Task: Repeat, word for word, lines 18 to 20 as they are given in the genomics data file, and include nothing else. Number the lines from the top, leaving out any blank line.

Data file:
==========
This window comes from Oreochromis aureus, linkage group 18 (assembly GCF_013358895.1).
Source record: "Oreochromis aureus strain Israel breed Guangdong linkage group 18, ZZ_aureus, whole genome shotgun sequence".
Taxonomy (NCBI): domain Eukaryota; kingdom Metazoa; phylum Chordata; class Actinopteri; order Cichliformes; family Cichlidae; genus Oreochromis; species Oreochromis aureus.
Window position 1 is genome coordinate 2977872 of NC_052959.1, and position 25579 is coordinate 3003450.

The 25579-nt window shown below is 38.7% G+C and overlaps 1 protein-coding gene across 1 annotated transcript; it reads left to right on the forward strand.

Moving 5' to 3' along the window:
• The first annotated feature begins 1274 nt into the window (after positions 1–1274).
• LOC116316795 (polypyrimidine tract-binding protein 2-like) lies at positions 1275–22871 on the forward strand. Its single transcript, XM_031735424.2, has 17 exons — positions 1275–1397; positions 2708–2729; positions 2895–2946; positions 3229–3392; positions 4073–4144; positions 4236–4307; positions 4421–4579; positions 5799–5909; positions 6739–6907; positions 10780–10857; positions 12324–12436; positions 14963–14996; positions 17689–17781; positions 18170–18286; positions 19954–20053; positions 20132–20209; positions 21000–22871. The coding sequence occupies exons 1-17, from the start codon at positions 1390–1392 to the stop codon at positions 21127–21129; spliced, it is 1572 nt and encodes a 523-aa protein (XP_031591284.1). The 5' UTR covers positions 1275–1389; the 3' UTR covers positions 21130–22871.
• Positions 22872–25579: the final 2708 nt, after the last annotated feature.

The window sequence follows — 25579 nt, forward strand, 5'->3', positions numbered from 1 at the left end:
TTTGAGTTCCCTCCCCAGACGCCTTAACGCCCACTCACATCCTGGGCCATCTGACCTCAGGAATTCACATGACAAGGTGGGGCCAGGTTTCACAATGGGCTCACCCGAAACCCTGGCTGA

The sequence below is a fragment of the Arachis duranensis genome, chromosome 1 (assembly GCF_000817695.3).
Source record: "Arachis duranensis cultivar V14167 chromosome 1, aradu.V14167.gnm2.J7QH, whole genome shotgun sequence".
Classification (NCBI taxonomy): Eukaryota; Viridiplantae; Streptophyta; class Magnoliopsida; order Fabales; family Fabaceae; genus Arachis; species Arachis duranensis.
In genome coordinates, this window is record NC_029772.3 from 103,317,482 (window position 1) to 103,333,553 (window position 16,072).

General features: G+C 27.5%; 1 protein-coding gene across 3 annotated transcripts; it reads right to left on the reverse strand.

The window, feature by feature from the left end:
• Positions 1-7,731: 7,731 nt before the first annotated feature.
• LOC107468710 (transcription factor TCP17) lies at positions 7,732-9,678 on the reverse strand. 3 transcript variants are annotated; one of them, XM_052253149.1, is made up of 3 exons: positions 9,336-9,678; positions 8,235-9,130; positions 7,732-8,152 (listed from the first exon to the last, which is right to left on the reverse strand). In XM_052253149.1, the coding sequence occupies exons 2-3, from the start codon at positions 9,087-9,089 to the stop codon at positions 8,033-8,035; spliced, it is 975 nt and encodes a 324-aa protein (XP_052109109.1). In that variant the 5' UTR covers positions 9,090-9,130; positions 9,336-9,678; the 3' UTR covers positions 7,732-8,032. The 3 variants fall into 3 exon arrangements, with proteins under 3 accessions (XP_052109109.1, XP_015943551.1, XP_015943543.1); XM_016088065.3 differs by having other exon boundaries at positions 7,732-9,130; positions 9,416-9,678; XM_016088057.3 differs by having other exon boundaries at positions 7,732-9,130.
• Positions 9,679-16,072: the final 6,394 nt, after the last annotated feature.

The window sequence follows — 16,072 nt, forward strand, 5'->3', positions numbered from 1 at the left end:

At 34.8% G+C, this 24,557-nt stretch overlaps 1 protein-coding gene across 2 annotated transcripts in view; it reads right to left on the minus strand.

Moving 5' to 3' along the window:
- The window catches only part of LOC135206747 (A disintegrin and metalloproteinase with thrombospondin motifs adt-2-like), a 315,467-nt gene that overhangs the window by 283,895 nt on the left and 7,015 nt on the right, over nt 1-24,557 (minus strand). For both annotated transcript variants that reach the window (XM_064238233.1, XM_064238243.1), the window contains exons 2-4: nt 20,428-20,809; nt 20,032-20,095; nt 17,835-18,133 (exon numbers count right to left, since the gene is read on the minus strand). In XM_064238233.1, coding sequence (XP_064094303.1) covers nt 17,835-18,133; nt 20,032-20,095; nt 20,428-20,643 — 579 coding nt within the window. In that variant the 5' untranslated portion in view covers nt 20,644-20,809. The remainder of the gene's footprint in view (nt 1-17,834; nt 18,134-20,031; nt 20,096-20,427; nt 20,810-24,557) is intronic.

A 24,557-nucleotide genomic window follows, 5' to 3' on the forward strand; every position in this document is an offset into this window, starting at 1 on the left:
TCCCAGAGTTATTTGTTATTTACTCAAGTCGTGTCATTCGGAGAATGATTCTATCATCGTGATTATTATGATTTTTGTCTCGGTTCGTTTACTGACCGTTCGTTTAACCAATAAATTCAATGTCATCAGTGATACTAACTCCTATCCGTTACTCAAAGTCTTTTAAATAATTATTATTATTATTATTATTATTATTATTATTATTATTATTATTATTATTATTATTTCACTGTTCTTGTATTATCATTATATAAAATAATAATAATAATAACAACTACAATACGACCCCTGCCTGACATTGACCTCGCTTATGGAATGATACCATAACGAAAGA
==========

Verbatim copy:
• Positions 1-7,731: 7,731 nt before the first annotated feature.
• LOC107468710 (transcription factor TCP17) lies at positions 7,732-9,678 on the reverse strand. 3 transcript variants are annotated; one of them, XM_052253149.1, is made up of 3 exons: positions 9,336-9,678; positions 8,235-9,130; positions 7,732-8,152 (listed from the first exon to the last, which is right to left on the reverse strand). In XM_052253149.1, the coding sequence occupies exons 2-3, from the start codon at positions 9,087-9,089 to the stop codon at positions 8,033-8,035; spliced, it is 975 nt and encodes a 324-aa protein (XP_052109109.1). In that variant the 5' UTR covers positions 9,090-9,130; positions 9,336-9,678; the 3' UTR covers positions 7,732-8,032. The 3 variants fall into 3 exon arrangements, with proteins under 3 accessions (XP_052109109.1, XP_015943551.1, XP_015943543.1); XM_016088065.3 differs by having other exon boundaries at positions 7,732-9,130; positions 9,416-9,678; XM_016088057.3 differs by having other exon boundaries at positions 7,732-9,130.
• Positions 9,679-16,072: the final 6,394 nt, after the last annotated feature.